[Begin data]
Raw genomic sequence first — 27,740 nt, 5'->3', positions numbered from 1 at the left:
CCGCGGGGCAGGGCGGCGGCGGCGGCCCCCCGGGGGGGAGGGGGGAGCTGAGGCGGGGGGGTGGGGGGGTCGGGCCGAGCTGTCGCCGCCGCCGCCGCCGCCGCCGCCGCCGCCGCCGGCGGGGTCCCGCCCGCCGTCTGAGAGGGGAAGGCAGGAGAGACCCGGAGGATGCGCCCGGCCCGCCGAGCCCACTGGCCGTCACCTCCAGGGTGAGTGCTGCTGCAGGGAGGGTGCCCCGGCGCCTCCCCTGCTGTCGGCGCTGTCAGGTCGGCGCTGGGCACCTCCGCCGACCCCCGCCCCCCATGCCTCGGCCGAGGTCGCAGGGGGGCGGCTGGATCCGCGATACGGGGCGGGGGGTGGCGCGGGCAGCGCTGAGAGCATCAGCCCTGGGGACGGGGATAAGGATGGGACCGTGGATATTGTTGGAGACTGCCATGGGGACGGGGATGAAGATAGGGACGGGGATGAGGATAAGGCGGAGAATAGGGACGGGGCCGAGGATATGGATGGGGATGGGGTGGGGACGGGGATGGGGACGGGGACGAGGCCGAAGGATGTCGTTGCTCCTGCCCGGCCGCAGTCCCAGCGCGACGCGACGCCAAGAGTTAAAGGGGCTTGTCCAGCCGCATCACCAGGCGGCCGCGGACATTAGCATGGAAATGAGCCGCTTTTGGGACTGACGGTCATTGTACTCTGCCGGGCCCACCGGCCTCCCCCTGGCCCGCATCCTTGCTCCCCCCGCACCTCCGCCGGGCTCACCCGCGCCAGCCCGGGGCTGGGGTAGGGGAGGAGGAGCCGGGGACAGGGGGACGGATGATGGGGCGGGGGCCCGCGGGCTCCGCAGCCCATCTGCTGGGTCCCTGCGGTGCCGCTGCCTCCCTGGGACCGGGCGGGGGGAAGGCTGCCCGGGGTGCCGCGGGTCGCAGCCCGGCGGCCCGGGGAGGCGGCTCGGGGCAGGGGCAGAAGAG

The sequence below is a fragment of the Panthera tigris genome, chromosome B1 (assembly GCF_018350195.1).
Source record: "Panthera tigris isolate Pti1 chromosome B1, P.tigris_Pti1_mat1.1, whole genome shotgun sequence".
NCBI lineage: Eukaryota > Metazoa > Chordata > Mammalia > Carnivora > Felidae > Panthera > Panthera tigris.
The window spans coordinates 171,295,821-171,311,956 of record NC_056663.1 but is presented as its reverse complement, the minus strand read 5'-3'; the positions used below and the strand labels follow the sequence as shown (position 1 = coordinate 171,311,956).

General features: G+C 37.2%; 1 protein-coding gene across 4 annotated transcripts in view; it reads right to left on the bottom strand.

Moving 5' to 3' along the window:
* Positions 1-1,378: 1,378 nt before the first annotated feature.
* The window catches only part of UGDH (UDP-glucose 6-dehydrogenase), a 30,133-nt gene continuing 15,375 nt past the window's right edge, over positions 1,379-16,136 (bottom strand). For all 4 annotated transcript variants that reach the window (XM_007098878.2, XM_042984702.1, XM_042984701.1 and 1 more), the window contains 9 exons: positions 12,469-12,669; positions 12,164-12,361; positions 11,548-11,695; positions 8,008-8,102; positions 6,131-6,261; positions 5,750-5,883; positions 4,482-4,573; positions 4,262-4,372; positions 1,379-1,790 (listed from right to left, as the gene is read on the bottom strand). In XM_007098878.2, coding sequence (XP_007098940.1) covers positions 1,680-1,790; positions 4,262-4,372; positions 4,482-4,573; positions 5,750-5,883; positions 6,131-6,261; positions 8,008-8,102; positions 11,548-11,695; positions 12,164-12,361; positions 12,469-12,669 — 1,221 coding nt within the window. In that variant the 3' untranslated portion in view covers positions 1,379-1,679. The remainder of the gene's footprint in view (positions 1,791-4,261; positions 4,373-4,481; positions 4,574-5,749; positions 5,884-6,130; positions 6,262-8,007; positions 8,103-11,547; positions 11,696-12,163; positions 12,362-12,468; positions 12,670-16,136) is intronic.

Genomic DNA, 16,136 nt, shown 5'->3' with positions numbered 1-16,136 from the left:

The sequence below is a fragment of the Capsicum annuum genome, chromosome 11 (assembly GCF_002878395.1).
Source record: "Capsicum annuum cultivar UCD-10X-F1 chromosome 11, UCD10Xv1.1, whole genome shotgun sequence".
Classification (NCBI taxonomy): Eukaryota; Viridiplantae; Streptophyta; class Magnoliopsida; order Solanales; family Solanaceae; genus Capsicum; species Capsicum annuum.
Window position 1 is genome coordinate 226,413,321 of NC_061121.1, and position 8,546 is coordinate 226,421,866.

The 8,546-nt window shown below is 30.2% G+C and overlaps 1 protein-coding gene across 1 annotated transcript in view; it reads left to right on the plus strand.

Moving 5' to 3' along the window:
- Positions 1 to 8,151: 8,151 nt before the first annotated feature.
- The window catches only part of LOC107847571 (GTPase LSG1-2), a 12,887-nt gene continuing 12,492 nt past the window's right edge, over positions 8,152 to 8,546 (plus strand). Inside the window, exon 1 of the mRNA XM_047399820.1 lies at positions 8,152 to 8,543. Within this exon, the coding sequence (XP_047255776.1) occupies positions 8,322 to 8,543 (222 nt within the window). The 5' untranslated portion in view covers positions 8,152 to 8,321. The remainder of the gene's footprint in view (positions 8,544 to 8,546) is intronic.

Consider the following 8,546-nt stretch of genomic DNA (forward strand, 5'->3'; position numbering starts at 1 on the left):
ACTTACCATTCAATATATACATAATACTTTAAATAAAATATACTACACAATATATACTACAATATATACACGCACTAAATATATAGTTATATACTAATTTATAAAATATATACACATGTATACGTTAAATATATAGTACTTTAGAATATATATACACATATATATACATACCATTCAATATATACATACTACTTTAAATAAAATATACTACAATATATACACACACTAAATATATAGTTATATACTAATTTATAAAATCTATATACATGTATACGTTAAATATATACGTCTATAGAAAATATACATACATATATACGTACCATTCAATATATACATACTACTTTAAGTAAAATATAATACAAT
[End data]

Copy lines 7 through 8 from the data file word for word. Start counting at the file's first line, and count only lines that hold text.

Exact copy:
General features: G+C 37.2%; 1 protein-coding gene across 4 annotated transcripts in view; it reads right to left on the bottom strand.

Moving 5' to 3' along the window: